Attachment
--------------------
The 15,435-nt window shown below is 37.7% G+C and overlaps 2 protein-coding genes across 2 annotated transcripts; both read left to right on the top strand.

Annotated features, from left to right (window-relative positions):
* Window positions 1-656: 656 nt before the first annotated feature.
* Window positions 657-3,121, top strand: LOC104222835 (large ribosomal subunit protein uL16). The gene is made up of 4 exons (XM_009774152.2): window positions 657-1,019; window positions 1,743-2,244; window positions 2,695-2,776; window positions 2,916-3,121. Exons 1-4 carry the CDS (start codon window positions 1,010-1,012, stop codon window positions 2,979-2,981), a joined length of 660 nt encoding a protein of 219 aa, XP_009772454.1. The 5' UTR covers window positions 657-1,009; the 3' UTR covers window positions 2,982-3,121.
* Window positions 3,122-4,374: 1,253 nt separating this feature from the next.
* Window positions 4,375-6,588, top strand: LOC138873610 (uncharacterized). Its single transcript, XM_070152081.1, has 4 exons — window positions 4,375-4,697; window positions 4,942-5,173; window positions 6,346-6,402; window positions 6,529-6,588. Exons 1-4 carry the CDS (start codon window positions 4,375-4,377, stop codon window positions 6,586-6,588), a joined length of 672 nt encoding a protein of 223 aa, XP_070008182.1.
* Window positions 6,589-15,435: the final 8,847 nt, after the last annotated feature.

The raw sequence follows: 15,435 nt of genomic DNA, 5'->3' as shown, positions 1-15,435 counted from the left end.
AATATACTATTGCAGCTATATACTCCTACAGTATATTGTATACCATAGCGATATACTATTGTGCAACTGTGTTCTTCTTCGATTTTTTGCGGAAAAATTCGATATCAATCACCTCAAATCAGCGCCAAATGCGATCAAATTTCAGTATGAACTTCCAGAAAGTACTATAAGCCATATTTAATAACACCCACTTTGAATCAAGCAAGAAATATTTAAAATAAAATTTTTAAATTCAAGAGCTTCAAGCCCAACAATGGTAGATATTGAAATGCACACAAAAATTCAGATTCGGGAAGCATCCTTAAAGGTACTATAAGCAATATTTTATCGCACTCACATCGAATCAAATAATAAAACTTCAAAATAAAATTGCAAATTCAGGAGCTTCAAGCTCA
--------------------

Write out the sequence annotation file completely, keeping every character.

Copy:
The 15,435-nt window shown below is 37.7% G+C and overlaps 2 protein-coding genes across 2 annotated transcripts; both read left to right on the top strand.

Annotated features, from left to right (window-relative positions):
* Window positions 1-656: 656 nt before the first annotated feature.
* Window positions 657-3,121, top strand: LOC104222835 (large ribosomal subunit protein uL16). The gene is made up of 4 exons (XM_009774152.2): window positions 657-1,019; window positions 1,743-2,244; window positions 2,695-2,776; window positions 2,916-3,121. Exons 1-4 carry the CDS (start codon window positions 1,010-1,012, stop codon window positions 2,979-2,981), a joined length of 660 nt encoding a protein of 219 aa, XP_009772454.1. The 5' UTR covers window positions 657-1,009; the 3' UTR covers window positions 2,982-3,121.
* Window positions 3,122-4,374: 1,253 nt separating this feature from the next.
* Window positions 4,375-6,588, top strand: LOC138873610 (uncharacterized). Its single transcript, XM_070152081.1, has 4 exons — window positions 4,375-4,697; window positions 4,942-5,173; window positions 6,346-6,402; window positions 6,529-6,588. Exons 1-4 carry the CDS (start codon window positions 4,375-4,377, stop codon window positions 6,586-6,588), a joined length of 672 nt encoding a protein of 223 aa, XP_070008182.1.
* Window positions 6,589-15,435: the final 8,847 nt, after the last annotated feature.

The raw sequence follows: 15,435 nt of genomic DNA, 5'->3' as shown, positions 1-15,435 counted from the left end.
AATATACTATTGCAGCTATATACTCCTACAGTATATTGTATACCATAGCGATATACTATTGTGCAACTGTGTTCTTCTTCGATTTTTTGCGGAAAAATTCGATATCAATCACCTCAAATCAGCGCCAAATGCGATCAAATTTCAGTATGAACTTCCAGAAAGTACTATAAGCCATATTTAATAACACCCACTTTGAATCAAGCAAGAAATATTTAAAATAAAATTTTTAAATTCAAGAGCTTCAAGCCCAACAATGGTAGATATTGAAATGCACACAAAAATTCAGATTCGGGAAGCATCCTTAAAGGTACTATAAGCAATATTTTATCGCACTCACATCGAATCAAATAATAAAACTTCAAAATAAAATTGCAAATTCAGGAGCTTCAAGCTCA